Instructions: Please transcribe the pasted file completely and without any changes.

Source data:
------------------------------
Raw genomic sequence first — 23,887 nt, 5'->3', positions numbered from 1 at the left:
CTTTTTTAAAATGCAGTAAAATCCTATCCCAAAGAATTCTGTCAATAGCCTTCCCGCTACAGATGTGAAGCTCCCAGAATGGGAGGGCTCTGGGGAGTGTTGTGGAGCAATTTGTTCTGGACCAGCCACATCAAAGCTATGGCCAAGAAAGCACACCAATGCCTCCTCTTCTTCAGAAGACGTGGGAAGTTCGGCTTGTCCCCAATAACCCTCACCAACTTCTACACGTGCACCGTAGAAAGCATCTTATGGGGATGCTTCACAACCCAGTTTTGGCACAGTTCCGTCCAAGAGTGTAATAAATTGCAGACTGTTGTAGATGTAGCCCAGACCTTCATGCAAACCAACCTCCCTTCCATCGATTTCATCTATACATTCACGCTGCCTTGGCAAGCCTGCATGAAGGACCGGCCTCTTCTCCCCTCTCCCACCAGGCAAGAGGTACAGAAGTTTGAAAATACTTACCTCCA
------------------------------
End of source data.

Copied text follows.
Raw genomic sequence first — 23,887 nt, 5'->3', positions numbered from 1 at the left:
CTTTTTTAAAATGCAGTAAAATCCTATCCCAAAGAATTCTGTCAATAGCCTTCCCGCTACAGATGTGAAGCTCCCAGAATGGGAGGGCTCTGGGGAGTGTTGTGGAGCAATTTGTTCTGGACCAGCCACATCAAAGCTATGGCCAAGAAAGCACACCAATGCCTCCTCTTCTTCAGAAGACGTGGGAAGTTCGGCTTGTCCCCAATAACCCTCACCAACTTCTACACGTGCACCGTAGAAAGCATCTTATGGGGATGCTTCACAACCCAGTTTTGGCACAGTTCCGTCCAAGAGTGTAATAAATTGCAGACTGTTGTAGATGTAGCCCAGACCTTCATGCAAACCAACCTCCCTTCCATCGATTTCATCTATACATTCACGCTGCCTTGGCAAGCCTGCATGAAGGACCGGCCTCTTCTCCCCTCTCCCACCAGGCAAGAGGTACAGAAGTTTGAAAATACTTACCTCCA